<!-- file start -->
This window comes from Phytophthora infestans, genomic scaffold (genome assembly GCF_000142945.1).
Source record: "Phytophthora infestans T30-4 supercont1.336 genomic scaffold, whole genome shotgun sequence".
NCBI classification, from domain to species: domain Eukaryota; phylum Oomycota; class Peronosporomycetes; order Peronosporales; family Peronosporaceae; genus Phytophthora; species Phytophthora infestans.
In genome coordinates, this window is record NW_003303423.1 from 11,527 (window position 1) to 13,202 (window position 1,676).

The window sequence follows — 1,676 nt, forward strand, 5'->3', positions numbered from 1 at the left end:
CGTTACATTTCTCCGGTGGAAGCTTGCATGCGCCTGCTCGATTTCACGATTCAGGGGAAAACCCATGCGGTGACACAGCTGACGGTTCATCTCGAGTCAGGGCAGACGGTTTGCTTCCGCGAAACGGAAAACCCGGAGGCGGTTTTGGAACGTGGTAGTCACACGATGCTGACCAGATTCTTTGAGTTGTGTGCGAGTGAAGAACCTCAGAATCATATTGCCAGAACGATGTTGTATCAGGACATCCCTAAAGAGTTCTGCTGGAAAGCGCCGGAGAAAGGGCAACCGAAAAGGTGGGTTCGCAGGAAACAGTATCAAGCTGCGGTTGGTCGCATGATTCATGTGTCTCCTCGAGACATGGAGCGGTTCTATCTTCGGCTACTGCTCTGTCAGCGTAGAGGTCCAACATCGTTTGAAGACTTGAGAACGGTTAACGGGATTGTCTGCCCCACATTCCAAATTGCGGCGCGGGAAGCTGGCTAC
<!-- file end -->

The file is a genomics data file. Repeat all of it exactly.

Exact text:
This window comes from Phytophthora infestans, genomic scaffold (genome assembly GCF_000142945.1).
Source record: "Phytophthora infestans T30-4 supercont1.336 genomic scaffold, whole genome shotgun sequence".
NCBI classification, from domain to species: domain Eukaryota; phylum Oomycota; class Peronosporomycetes; order Peronosporales; family Peronosporaceae; genus Phytophthora; species Phytophthora infestans.
In genome coordinates, this window is record NW_003303423.1 from 11,527 (window position 1) to 13,202 (window position 1,676).

The window sequence follows — 1,676 nt, forward strand, 5'->3', positions numbered from 1 at the left end:
CGTTACATTTCTCCGGTGGAAGCTTGCATGCGCCTGCTCGATTTCACGATTCAGGGGAAAACCCATGCGGTGACACAGCTGACGGTTCATCTCGAGTCAGGGCAGACGGTTTGCTTCCGCGAAACGGAAAACCCGGAGGCGGTTTTGGAACGTGGTAGTCACACGATGCTGACCAGATTCTTTGAGTTGTGTGCGAGTGAAGAACCTCAGAATCATATTGCCAGAACGATGTTGTATCAGGACATCCCTAAAGAGTTCTGCTGGAAAGCGCCGGAGAAAGGGCAACCGAAAAGGTGGGTTCGCAGGAAACAGTATCAAGCTGCGGTTGGTCGCATGATTCATGTGTCTCCTCGAGACATGGAGCGGTTCTATCTTCGGCTACTGCTCTGTCAGCGTAGAGGTCCAACATCGTTTGAAGACTTGAGAACGGTTAACGGGATTGTCTGCCCCACATTCCAAATTGCGGCGCGGGAAGCTGGCTAC